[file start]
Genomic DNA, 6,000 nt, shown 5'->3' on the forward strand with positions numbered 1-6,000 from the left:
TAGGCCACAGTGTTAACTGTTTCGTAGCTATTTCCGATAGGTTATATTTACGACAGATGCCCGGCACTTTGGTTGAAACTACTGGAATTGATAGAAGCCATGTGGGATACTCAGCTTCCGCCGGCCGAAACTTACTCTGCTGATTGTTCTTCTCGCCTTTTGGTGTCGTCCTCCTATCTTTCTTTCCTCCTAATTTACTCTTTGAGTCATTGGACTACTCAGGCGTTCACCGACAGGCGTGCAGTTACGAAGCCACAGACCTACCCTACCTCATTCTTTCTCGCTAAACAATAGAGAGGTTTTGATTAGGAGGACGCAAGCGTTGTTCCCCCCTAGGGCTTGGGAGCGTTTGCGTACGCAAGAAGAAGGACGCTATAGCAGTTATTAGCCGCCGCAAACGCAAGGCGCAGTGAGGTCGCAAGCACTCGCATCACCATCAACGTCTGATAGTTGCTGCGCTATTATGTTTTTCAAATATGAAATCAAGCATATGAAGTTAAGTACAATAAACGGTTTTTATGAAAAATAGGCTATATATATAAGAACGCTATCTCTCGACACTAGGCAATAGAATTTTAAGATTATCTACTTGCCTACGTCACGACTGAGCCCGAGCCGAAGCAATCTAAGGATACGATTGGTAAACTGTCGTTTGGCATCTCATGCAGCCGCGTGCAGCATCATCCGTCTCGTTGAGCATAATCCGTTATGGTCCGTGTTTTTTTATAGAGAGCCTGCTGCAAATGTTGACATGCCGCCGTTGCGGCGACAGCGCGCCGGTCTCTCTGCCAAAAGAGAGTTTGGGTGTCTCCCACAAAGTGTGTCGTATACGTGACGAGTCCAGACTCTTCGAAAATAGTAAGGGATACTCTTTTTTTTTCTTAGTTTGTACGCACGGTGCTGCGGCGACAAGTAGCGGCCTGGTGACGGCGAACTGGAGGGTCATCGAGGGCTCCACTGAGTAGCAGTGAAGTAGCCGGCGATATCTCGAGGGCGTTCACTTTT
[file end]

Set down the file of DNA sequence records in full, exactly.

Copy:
Genomic DNA, 6,000 nt, shown 5'->3' on the forward strand with positions numbered 1-6,000 from the left:
TAGGCCACAGTGTTAACTGTTTCGTAGCTATTTCCGATAGGTTATATTTACGACAGATGCCCGGCACTTTGGTTGAAACTACTGGAATTGATAGAAGCCATGTGGGATACTCAGCTTCCGCCGGCCGAAACTTACTCTGCTGATTGTTCTTCTCGCCTTTTGGTGTCGTCCTCCTATCTTTCTTTCCTCCTAATTTACTCTTTGAGTCATTGGACTACTCAGGCGTTCACCGACAGGCGTGCAGTTACGAAGCCACAGACCTACCCTACCTCATTCTTTCTCGCTAAACAATAGAGAGGTTTTGATTAGGAGGACGCAAGCGTTGTTCCCCCCTAGGGCTTGGGAGCGTTTGCGTACGCAAGAAGAAGGACGCTATAGCAGTTATTAGCCGCCGCAAACGCAAGGCGCAGTGAGGTCGCAAGCACTCGCATCACCATCAACGTCTGATAGTTGCTGCGCTATTATGTTTTTCAAATATGAAATCAAGCATATGAAGTTAAGTACAATAAACGGTTTTTATGAAAAATAGGCTATATATATAAGAACGCTATCTCTCGACACTAGGCAATAGAATTTTAAGATTATCTACTTGCCTACGTCACGACTGAGCCCGAGCCGAAGCAATCTAAGGATACGATTGGTAAACTGTCGTTTGGCATCTCATGCAGCCGCGTGCAGCATCATCCGTCTCGTTGAGCATAATCCGTTATGGTCCGTGTTTTTTTATAGAGAGCCTGCTGCAAATGTTGACATGCCGCCGTTGCGGCGACAGCGCGCCGGTCTCTCTGCCAAAAGAGAGTTTGGGTGTCTCCCACAAAGTGTGTCGTATACGTGACGAGTCCAGACTCTTCGAAAATAGTAAGGGATACTCTTTTTTTTTCTTAGTTTGTACGCACGGTGCTGCGGCGACAAGTAGCGGCCTGGTGACGGCGAACTGGAGGGTCATCGAGGGCTCCACTGAGTAGCAGTGAAGTAGCCGGCGATATCTCGAGGGCGTTCACTTTT